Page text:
Germany is a highly urbanised country: About 77% of the population live in cities. The German polycentric urban structure consists of a dense network of big, medium-sized and small cities.
The main strategic document for urban development in Germany is the Leipzig Charter on sustainable European cities. Supporting an integrated urban development approach the Leipzig Charter combines horizontal and multi-level cooperation, interdisciplinary planning, thinking in networks and better coordination of resources.
To address current and future social, ecological and economic challenges of urban development, the National Urban Development Policy was launched in 2007 – based on the Leipzig Charter of 2007 - as a joint initiative of the federal, state and the local level in Germany.
The initiative provides an opportunity for all stakeholders, ranging from governmental level, public authorities, planning professions, NGOs, business to the scientific community, to have their say on cities’ living environments, urban qualities and good governance. It is built on the conviction that urban development is not a matter of the authorities alone, but should include as many stakeholders as possible including citizens. On the one hand, it brings the planning community together; on the other hand, it is open for discourse to stakeholders committed to cities and local communities. Thus, this policy also addresses inter alia civil society groups, the business sector, churches, social associations, sports and the media.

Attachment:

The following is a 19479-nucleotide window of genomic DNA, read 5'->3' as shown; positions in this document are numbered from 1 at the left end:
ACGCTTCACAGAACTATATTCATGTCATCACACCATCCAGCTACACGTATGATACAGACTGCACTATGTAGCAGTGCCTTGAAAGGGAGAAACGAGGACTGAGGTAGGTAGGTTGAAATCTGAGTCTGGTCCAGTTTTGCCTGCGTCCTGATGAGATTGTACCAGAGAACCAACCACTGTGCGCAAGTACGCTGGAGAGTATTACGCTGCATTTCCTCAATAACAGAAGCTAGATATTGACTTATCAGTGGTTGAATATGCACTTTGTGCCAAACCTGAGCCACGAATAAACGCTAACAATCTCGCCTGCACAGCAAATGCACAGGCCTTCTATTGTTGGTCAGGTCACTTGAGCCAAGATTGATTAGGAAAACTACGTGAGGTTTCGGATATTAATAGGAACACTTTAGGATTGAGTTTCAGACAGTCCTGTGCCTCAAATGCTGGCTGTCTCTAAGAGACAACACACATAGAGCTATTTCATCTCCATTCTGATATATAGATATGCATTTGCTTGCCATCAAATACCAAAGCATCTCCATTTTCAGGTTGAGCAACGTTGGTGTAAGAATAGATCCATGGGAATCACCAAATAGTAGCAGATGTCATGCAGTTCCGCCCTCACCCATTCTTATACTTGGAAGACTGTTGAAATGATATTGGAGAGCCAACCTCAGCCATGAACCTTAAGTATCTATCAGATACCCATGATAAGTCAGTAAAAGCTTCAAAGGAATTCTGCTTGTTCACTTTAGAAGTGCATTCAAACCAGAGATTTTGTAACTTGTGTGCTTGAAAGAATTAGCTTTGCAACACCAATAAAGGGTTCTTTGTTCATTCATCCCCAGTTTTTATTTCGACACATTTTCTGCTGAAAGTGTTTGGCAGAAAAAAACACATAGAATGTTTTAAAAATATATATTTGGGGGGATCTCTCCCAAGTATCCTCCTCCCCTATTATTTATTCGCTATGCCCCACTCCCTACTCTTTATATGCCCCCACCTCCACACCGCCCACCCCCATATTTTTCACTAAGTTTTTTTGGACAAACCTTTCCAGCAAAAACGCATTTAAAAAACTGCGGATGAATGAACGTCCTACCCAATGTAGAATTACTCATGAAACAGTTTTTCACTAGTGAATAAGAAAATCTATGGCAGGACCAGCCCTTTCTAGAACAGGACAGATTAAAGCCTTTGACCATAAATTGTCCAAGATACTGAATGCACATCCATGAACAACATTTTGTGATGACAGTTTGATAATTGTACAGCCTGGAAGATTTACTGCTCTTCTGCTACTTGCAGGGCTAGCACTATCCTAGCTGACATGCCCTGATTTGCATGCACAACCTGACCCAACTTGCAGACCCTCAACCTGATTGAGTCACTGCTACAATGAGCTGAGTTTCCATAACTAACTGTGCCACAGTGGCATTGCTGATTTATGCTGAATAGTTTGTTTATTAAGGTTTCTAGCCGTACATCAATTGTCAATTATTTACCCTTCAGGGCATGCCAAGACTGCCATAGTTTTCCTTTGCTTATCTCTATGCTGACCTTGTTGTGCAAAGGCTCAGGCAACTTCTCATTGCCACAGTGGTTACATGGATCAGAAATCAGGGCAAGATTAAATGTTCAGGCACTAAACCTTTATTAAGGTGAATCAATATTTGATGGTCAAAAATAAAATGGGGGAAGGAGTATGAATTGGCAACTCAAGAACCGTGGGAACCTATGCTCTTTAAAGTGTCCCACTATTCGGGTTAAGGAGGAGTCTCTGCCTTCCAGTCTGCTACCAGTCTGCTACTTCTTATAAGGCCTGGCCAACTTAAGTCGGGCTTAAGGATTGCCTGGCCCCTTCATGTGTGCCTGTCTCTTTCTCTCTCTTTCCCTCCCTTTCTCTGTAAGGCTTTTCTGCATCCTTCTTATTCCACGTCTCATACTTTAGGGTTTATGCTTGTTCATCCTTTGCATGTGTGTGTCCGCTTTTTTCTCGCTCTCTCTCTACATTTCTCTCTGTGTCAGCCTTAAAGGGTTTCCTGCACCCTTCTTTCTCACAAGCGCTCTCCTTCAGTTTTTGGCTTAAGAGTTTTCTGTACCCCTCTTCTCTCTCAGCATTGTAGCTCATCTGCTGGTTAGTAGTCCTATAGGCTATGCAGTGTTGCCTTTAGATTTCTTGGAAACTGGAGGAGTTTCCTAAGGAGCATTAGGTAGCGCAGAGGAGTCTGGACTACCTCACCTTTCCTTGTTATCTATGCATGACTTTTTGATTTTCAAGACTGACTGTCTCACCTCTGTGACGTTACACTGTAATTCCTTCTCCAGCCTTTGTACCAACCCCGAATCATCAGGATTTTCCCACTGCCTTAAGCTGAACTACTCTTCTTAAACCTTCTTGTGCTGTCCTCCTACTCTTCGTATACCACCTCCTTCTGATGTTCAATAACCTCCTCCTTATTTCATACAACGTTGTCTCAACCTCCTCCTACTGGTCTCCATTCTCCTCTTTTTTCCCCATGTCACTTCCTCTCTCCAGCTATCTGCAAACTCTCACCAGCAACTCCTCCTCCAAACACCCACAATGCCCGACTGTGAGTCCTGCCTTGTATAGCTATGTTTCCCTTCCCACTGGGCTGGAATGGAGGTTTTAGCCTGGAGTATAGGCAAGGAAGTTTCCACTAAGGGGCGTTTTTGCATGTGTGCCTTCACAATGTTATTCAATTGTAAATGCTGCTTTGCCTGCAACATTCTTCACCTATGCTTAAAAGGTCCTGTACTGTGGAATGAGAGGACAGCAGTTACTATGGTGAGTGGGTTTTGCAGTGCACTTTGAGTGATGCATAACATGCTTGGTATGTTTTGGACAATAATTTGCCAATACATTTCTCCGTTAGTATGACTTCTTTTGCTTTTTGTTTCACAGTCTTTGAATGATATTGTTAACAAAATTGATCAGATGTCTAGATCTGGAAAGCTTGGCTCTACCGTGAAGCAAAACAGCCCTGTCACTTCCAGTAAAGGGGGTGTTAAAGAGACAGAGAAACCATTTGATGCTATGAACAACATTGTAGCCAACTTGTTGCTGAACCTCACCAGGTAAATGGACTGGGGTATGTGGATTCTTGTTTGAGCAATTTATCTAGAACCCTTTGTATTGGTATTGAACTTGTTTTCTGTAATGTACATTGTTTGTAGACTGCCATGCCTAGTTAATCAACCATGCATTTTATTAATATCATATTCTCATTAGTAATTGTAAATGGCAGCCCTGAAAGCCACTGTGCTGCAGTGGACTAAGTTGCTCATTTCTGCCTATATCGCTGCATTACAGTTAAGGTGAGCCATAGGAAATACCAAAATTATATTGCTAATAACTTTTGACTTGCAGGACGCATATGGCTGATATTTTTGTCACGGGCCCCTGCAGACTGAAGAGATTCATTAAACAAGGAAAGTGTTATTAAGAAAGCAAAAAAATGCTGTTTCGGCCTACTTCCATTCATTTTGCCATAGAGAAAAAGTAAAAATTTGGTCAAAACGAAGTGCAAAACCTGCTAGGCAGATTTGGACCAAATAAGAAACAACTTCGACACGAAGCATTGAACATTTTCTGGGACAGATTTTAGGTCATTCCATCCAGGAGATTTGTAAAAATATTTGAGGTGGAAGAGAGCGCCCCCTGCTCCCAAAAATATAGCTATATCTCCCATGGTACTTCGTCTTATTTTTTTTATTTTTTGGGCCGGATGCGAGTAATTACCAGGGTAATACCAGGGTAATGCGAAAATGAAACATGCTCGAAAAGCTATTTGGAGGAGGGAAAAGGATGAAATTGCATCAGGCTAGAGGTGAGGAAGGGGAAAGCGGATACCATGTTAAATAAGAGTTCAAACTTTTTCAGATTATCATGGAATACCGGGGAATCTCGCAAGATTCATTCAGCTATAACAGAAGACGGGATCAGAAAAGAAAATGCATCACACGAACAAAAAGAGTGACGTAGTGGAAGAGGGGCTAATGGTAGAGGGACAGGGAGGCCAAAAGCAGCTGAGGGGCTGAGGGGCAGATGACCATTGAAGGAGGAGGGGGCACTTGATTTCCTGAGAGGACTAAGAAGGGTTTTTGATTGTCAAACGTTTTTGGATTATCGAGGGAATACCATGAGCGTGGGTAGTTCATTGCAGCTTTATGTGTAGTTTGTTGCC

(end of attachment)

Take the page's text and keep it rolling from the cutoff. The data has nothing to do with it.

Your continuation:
There are three pillars of the National Urban Development Policy in Germany:
- Good Practice (Urban development assistance programmes addressing various urban challenges (like social cohesion, inner-city areas or small cities in rural areas), urban planning legislation, research)
- Platform (multi-level cooperation, exchange and knowledge transfer, including an annual urban development congress and a policy board)
- Experimental projects (pilot projects, funded directly by the ministry to support innovative approaches in urban development).
The principles of the Leipzig Charter 2007 regarding integrated and participatory urban development strategies are still valid in Europe. Nevertheless, global challenges like the climate crisis, digitalization, migration, demographic change, pandemics and rapidly changing economies have become more intense on the local level. Also the global urban framework changed: The Sustainable Development Goals, the New Urban Agenda, the Paris Agreement and the Urban Agenda for the EU are main documents and processes that have to be taken into account.
Those are the reasons why Germany, in close collaboration with its European partners, works on an update of the document – the New Leipzig Charter. The process started 2018 with a scientific baseline study as well as a national and a European dialogue process to discuss the strategic realignment of the Leipzig Charter 2020.
The document will be adopted in November 2020 during the German EU Council Presidency at the Informal Ministerial on Urban Development in Leipzig. The New Leipzig Charter will also influence the future direction of the National Urban Development Policy in Germany.